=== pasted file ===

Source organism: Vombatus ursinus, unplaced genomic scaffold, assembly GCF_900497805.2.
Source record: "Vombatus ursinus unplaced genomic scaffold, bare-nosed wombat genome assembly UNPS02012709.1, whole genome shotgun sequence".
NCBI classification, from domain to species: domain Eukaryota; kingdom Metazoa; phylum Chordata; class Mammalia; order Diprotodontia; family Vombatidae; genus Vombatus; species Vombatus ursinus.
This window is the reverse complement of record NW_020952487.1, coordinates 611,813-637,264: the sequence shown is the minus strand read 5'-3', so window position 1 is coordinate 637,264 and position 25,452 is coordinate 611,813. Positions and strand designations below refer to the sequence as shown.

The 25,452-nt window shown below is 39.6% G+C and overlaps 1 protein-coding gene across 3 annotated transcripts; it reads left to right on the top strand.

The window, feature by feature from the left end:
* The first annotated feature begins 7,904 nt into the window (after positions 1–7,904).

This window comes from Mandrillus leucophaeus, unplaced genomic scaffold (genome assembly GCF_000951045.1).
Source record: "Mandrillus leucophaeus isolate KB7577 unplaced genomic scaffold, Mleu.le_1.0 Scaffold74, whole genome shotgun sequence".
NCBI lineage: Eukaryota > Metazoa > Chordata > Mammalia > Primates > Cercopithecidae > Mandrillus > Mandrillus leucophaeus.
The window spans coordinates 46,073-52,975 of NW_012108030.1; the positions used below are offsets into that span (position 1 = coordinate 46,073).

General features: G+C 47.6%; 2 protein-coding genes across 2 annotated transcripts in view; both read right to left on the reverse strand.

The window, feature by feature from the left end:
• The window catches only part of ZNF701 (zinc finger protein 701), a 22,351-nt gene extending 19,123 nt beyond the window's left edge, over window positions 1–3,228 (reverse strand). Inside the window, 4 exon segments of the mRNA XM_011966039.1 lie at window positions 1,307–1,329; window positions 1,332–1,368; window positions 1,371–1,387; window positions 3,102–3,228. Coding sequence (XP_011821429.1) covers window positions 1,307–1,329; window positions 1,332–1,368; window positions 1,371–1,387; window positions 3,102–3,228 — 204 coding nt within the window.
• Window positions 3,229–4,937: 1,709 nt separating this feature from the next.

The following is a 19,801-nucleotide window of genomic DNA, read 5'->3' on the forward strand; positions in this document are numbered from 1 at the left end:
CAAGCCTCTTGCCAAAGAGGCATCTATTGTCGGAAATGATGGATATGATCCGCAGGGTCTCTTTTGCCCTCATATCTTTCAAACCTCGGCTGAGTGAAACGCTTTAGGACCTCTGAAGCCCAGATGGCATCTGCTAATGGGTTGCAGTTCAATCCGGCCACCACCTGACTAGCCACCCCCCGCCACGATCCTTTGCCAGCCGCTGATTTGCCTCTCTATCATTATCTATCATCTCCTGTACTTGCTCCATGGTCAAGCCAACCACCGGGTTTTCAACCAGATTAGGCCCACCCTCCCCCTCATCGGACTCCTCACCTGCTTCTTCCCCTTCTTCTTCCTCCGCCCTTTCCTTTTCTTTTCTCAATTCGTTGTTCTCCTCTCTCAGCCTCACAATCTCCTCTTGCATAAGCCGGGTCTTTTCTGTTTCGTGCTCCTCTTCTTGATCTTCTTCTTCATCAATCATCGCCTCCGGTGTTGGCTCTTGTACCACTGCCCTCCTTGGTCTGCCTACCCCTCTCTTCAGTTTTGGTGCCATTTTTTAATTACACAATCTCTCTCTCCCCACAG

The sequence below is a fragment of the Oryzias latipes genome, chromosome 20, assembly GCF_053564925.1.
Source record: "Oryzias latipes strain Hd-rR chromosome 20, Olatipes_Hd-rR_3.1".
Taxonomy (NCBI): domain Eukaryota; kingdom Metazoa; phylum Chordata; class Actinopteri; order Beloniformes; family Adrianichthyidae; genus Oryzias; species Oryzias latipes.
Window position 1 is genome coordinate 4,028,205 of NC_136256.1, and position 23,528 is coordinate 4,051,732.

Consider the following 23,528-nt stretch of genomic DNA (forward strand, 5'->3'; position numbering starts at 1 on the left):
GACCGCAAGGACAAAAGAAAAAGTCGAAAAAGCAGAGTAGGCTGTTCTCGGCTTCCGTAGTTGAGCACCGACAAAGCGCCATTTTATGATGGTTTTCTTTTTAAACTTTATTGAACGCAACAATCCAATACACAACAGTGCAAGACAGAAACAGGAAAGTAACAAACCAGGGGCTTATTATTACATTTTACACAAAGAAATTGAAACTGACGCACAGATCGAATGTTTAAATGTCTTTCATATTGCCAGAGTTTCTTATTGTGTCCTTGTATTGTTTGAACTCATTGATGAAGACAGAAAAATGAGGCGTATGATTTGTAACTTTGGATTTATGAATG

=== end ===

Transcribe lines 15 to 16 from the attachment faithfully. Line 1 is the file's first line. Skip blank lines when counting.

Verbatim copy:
• Window positions 3,229–4,937: 1,709 nt separating this feature from the next.

The following is a 19,801-nucleotide window of genomic DNA, read 5'->3' on the forward strand; positions in this document are numbered from 1 at the left end: